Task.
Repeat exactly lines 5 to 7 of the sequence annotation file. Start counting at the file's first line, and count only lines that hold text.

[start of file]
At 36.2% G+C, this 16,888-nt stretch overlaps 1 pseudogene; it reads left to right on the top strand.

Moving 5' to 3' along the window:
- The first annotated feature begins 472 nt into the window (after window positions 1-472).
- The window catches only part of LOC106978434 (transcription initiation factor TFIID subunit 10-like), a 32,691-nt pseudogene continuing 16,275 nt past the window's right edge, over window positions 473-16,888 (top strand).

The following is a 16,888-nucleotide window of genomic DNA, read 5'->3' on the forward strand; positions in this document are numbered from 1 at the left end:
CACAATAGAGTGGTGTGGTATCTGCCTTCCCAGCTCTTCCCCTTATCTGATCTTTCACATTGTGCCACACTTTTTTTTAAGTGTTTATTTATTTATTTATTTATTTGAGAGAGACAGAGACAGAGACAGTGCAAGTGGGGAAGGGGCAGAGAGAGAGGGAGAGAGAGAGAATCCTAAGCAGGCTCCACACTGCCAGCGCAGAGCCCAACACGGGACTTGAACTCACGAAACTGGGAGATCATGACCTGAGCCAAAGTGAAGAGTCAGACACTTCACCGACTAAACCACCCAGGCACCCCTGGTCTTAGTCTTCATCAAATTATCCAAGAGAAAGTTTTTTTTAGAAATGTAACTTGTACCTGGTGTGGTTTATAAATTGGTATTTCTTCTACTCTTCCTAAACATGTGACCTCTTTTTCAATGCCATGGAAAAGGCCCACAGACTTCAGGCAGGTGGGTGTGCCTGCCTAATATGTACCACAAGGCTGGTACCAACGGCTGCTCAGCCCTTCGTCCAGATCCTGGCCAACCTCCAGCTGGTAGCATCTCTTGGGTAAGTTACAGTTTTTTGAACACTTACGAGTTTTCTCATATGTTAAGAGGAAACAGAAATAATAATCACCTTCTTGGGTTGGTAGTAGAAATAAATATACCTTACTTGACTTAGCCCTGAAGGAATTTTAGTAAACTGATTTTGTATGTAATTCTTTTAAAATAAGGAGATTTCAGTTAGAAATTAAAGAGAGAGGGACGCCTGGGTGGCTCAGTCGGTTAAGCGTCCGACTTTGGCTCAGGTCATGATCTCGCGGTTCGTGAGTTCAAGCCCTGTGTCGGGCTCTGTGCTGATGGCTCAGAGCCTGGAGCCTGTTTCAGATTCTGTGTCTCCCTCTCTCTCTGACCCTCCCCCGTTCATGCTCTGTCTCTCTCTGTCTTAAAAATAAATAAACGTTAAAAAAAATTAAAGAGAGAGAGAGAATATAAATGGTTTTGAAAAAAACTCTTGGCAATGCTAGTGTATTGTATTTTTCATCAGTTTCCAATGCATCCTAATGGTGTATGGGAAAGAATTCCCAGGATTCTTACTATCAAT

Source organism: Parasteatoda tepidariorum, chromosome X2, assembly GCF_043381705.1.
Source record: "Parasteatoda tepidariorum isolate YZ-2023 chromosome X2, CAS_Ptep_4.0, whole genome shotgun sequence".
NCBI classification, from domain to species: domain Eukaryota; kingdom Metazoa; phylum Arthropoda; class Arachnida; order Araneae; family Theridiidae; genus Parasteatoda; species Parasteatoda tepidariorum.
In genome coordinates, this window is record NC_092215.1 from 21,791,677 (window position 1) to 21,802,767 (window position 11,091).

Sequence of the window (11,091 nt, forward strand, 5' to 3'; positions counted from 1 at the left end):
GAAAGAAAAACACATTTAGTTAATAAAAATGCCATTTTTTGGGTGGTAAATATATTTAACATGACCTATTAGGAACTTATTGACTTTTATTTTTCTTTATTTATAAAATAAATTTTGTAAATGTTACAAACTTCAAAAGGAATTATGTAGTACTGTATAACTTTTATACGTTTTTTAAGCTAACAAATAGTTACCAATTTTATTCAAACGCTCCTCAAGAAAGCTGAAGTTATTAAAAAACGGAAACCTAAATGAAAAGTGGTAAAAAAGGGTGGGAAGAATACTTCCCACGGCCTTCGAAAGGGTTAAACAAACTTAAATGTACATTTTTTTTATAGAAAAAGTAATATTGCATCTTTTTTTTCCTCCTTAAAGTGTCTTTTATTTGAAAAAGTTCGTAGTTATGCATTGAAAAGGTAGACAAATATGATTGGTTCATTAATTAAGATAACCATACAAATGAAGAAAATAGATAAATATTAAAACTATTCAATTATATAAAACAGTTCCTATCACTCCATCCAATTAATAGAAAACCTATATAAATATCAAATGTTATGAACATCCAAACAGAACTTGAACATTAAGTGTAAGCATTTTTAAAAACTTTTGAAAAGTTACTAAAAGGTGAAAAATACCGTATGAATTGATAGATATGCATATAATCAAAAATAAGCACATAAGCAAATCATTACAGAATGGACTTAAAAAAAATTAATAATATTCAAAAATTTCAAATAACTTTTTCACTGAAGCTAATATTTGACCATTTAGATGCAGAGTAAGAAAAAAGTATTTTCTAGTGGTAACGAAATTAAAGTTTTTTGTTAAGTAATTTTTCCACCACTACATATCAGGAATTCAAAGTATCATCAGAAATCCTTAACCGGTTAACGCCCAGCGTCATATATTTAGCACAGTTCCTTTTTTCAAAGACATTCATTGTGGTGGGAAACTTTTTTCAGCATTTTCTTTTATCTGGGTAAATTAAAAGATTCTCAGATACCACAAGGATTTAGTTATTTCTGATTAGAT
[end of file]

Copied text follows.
The following is a 16,888-nucleotide window of genomic DNA, read 5'->3' on the forward strand; positions in this document are numbered from 1 at the left end:
CACAATAGAGTGGTGTGGTATCTGCCTTCCCAGCTCTTCCCCTTATCTGATCTTTCACATTGTGCCACACTTTTTTTTAAGTGTTTATTTATTTATTTATTTATTTGAGAGAGACAGAGACAGAGACAGTGCAAGTGGGGAAGGGGCAGAGAGAGAGGGAGAGAGAGAGAATCCTAAGCAGGCTCCACACTGCCAGCGCAGAGCCCAACACGGGACTTGAACTCACGAAACTGGGAGATCATGACCTGAGCCAAAGTGAAGAGTCAGACACTTCACCGACTAAACCACCCAGGCACCCCTGGTCTTAGTCTTCATCAAATTATCCAAGAGAAAGTTTTTTTTAGAAATGTAACTTGTACCTGGTGTGGTTTATAAATTGGTATTTCTTCTACTCTTCCTAAACATGTGACCTCTTTTTCAATGCCATGGAAAAGGCCCACAGACTTCAGGCAGGTGGGTGTGCCTGCCTAATATGTACCACAAGGCTGGTACCAACGGCTGCTCAGCCCTTCGTCCAGATCCTGGCCAACCTCCAGCTGGTAGCATCTCTTGGGTAAGTTACAGTTTTTTGAACACTTACGAGTTTTCTCATATGTTAAGAGGAAACAGAAATAATAATCACCTTCTTGGGTTGGTAGTAGAAATAAATATACCTTACTTGACTTAGCCCTGAAGGAATTTTAGTAAACTGATTTTGTATGTAATTCTTTTAAAATAAGGAGATTTCAGTTAGAAATTAAAGAGAGAGGGACGCCTGGGTGGCTCAGTCGGTTAAGCGTCCGACTTTGGCTCAGGTCATGATCTCGCGGTTCGTGAGTTCAAGCCCTGTGTCGGGCTCTGTGCTGATGGCTCAGAGCCTGGAGCCTGTTTCAGATTCTGTGTCTCCCTCTCTCTCTGACCCTCCCCCGTTCATGCTCTGTCTCTCTCTGTCTTAAAAATAAATAAACGTTAAAAAAAATTAAAGAGAGAGAGAGAATATAAATGGTTTTGAAAAAAACTCTTGGCAATGCTAGTGTATTGTATTTTTCATCAGTTTCCAATGCATCCTAATGGTGTATGGGAAAGAATTCCCAGGATTCTTACTATCAAT

Source organism: Parasteatoda tepidariorum, chromosome X2, assembly GCF_043381705.1.